Friday, June 5, 2015

Rio Cebolla- Santa Fe National Forest






I'm not sure why I chose the Rio Cebolla for a day's flyfishing this past Monday(6/1/15).  It could be I wanted to try my hand at some meadow fishing, which I had tried( briefly) only once before on a hike into the San Pedro Parks Wilderness. It could also be the Cebolla, at least the upper reaches where I intended to go, seemed a little more off the beaten path than other Jemez streams. Whatever the reason , I found myself driving out from Albuquerque looking forward to my first day fishing in almost a year.
 The high canyon walls of the Jemez Canyon  had me awestruck. I must have been distracted or something the previous couple of times I've driven up here. I stopped at Battleship Rock to look around and began to have some thoughts of hiking up the East Fork Jemez River instead. I chatted with helpful couple getting ready to embark on a hike, and while the man consulted with me over the Santa Fe National Forest map,  I could feel abstract( and frequently confusing)  world of the books and maps I'd been consulting make sense and come alive for the first time
 The couple, who were flyfishers, pointed me toward the upper canyon of the East Fork Jemez, and although I gave it some thought, in the end I stayed with my original plan and headed out to the upper meadows of the Rio Cebolla, hoping to catch a few Rio Grand Cutthroats.
 The driving was all paved(NM 4 to NM 126) until I got off on FR 314 at the Seven Springs Fish Hatchery. FR 314 is not good. I'm sure when it's wet it becomes very bad. I ended up bouncing the Tacoma like  I was in some lowrider parade. It's quite disconcerting to become airborne in your vehicle for even one second, never mind the stretch of potholes that had me out of my seat for 5 or 10 seconds. My advice to all(and myself should I ever return): take it slow, real slow.
 After parking, I quickly made it down to the stream which was sinuously running it's course through willows and large conifers, and just like that I caught a fish. I was a little disappointed it was a brown trout and not a cutthroat, but happy to have caught a fish so quickly.

Further on was a  small beaver pond, where I tried a few luckless casts. Beyond that began the true meadow stream with its myriad of tight and then even tighter bends, undercut banks and dozens of cattle. Yes, this is a well utilized summer pasture. Even though it is a special trout water, it sometimes felt like a glorified water trough.Don't get me wrong. It's a beautiful place,even if the stream side springs are trampled and the fishing is comprised by the prospect of hooking a calf instead of a fish.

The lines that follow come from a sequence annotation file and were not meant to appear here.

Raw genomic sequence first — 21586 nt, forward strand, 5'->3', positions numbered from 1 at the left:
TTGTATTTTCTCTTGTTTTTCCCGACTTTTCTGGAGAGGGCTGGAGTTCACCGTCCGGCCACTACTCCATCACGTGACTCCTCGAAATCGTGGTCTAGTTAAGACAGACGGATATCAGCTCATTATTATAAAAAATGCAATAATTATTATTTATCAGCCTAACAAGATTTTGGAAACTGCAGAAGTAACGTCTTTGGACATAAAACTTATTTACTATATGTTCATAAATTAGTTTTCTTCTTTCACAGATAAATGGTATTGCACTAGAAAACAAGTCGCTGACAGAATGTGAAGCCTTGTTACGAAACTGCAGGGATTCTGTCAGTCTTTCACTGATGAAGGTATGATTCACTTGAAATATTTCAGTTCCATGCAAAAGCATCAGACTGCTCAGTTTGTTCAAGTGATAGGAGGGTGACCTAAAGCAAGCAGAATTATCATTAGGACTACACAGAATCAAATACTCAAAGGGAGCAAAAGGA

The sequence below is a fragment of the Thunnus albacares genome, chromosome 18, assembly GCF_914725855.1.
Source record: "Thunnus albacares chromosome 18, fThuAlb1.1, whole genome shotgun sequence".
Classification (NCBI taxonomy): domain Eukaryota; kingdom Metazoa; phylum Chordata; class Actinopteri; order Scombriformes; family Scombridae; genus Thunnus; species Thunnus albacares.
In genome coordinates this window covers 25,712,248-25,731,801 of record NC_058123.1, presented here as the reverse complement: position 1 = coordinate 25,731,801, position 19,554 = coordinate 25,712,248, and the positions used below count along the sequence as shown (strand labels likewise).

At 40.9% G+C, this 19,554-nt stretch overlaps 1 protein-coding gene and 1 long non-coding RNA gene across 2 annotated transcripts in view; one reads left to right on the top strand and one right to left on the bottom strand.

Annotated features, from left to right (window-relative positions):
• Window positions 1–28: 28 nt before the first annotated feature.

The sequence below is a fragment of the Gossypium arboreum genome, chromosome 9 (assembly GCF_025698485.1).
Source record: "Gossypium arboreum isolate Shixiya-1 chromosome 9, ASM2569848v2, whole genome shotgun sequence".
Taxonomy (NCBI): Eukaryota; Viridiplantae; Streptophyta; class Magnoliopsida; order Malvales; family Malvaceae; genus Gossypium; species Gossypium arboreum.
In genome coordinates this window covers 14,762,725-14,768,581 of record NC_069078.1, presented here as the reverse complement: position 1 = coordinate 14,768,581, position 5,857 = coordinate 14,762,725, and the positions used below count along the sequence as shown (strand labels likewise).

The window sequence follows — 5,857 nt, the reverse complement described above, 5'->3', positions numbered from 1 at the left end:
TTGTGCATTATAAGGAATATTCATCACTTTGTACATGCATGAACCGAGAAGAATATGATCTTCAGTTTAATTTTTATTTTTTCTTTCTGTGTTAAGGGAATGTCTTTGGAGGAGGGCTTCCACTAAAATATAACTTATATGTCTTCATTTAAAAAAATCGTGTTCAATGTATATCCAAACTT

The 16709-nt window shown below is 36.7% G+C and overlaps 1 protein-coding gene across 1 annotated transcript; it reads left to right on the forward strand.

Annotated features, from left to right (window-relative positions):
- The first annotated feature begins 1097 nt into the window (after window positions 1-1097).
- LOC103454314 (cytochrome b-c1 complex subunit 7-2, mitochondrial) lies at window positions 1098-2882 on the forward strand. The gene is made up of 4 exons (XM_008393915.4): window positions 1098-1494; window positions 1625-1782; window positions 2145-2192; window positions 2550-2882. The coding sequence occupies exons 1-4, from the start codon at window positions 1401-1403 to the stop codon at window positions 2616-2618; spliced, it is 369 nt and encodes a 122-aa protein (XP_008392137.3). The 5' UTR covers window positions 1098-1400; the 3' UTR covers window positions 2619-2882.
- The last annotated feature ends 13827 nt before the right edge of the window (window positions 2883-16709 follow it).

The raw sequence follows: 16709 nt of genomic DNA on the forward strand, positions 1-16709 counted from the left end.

Along the way I met and talked to one flyfisherman, saw another working a small man made pond upstream, and had a large group of hikers pass by. It was several years worth of people I might encounter in the Gila all in one day, and a Monday at that! I caught another brown too.
  Beyond the pond, the fellow I had talked to told me,is where the cutthroats are. I dutifully marched on, staying far from the stream, crouching, getting my on knees, throwing my fly where the change from brown to gray meant deeper water along the bends and runs. It was only in the seventies, but it fell much hotter in the  shadeless meadow.Eventually the murky water started to really shallow up. The cows began to more densely crowd the stream. And when I spied what looked like  a big old hereford bull up ahead, I decided it was time to turn around. I plopped down in shade of a spruce and ate a late lunch,getting the stink-eye from a black heifer who stayed about 10 feet away the entire time.
  On my return the wind became more prevalent which, depending on which direction I was casting( which changes often on little curvy little stream like this one) had the effect keeping my fly airborne, or slapping it down hard on surface of the gentle current. Finally a few big raindrops began to fall as I reached my truck back at the picnic ground. I caught three more fish too.
 At  the end of  a six or so hour day of fishing I had caught and released  4 browns and one cutthroat all running between 7 and 9 inches.I had hooked and lost around 5 others. The total might have been a little better had I been willing to get down on my sore knees a few more times. I know I was on a soft surface,but the constant bending down takes it toll.Arriving earlier or being able to stay little later would have helped too.
I spooked my share of fish, but there had only been a handful of approaches without takes,so I don't think the action is super fast here most of the time. Had the water been clear, it could have been much worse.  In the end I was pretty happy with the results. I didn't stink up the place even though I was completely without practice and it wasn't the easiest stream to fish. A good, not great, day.

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